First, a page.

That propelled her to Oxford for her master’s degree on a Rhodes Scholarship, an experience that provided international perspective and a heightened sense of empathy, both important qualities in the face of contemporary political trends that she finds troubling.
Before beginning her PhD, Brown directed a digital learning centre at Rutgers and worked for a pair of American companies, including Amazon, which had just 30 employees when she was there. Her job was to source books from suppliers for online customers, a sales business that boomed from about 10 books per month to 10,000 books in just a handful of weeks.
“At the time, nobody believed that anybody would buy anything on the Internet,” says Brown, who travelled throughout the U.S. to look at different supply chain systems.
“The lesson I took from Amazon is that it takes vision to make a change in the world, and that the most exciting time to join any organization is during a period of change or growth.”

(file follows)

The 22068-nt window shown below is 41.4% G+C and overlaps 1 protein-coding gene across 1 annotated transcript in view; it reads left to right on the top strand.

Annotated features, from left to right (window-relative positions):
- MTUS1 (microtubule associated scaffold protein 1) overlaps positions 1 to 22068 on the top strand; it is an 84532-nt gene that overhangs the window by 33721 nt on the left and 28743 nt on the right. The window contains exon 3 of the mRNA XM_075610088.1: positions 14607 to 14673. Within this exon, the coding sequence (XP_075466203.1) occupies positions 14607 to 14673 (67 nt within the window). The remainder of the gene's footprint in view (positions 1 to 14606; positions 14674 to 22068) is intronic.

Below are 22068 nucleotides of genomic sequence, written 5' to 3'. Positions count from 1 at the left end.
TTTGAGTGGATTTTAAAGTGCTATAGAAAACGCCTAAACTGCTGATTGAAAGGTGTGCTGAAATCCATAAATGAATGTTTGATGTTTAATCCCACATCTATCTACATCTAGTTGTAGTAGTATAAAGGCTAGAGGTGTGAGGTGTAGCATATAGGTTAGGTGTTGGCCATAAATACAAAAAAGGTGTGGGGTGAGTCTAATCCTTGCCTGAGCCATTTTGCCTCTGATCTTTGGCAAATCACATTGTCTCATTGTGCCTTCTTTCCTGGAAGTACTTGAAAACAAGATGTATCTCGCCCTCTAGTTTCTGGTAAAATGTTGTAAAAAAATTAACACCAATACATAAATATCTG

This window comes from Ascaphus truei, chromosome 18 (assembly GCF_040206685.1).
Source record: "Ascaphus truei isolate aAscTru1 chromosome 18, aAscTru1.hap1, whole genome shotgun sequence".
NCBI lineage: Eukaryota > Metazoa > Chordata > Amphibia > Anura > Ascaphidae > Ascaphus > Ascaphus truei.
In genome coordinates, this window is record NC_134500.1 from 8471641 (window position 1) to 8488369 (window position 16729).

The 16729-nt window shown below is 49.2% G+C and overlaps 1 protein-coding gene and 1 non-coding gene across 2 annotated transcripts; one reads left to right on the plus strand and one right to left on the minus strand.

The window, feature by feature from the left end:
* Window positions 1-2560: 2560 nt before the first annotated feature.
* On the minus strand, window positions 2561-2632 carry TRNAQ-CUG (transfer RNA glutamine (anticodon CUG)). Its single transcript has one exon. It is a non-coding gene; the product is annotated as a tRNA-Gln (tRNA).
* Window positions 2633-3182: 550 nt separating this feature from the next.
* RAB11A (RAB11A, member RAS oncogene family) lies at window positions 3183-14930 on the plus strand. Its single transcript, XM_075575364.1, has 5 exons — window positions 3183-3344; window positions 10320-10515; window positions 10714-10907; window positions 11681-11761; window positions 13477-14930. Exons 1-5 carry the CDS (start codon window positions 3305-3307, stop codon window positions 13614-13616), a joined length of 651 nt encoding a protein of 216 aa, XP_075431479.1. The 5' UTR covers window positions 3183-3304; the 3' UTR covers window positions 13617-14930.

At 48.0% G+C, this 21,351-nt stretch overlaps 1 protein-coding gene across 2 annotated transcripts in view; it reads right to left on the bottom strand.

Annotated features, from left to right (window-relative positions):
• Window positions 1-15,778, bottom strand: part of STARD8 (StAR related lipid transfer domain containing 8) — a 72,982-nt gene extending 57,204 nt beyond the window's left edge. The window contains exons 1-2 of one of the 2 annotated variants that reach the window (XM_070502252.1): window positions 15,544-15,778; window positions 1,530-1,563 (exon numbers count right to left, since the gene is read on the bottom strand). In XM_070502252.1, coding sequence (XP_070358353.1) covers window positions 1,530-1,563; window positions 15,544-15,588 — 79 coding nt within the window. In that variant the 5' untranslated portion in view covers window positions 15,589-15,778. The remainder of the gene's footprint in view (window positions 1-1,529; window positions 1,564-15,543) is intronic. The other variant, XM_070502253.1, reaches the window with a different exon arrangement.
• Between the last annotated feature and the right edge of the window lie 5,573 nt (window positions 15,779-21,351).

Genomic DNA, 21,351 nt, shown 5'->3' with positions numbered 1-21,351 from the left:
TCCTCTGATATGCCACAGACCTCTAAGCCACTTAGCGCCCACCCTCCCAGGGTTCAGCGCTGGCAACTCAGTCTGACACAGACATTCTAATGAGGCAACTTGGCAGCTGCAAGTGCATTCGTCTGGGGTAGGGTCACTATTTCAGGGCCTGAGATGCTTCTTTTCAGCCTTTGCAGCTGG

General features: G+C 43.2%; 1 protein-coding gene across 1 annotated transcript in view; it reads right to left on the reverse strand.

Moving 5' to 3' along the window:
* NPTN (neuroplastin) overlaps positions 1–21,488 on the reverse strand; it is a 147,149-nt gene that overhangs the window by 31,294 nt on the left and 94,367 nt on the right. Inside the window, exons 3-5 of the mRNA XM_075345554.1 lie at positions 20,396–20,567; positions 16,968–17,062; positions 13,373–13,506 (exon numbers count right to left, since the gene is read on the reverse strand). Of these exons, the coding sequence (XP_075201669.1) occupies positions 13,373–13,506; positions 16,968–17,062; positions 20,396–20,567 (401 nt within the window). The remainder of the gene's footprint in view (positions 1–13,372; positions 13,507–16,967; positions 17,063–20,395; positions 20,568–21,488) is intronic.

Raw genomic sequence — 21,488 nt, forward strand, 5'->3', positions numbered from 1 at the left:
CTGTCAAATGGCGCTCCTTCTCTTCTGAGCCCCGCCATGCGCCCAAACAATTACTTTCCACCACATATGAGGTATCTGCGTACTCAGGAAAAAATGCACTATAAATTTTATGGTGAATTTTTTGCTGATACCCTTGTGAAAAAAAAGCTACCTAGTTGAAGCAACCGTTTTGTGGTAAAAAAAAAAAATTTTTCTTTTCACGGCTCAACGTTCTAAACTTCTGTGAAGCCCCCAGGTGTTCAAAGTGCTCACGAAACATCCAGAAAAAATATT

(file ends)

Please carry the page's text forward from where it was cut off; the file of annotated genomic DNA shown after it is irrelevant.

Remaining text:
She also realized that real-world business experience is important for academics who teach or conduct research in the field.
“Business is a practice, an attitude, a set of behaviours,” says Brown, who has always been torn between working in academia and the private sector, noting that a dean’s job — with its focus on leadership, management and finances — is an amalgam of the two.
“It’s important for faculty and students have first-hand experiences in business, and it’s important to break down barriers between academic institutions and the communities they serve,” she says. “To have this role, universities have to change their organizational practices. We can no longer be isolated from communities; we must be integral to them. This means taking a more proactive approach to collaboration in research and teaching, and opening our doors to co-create.”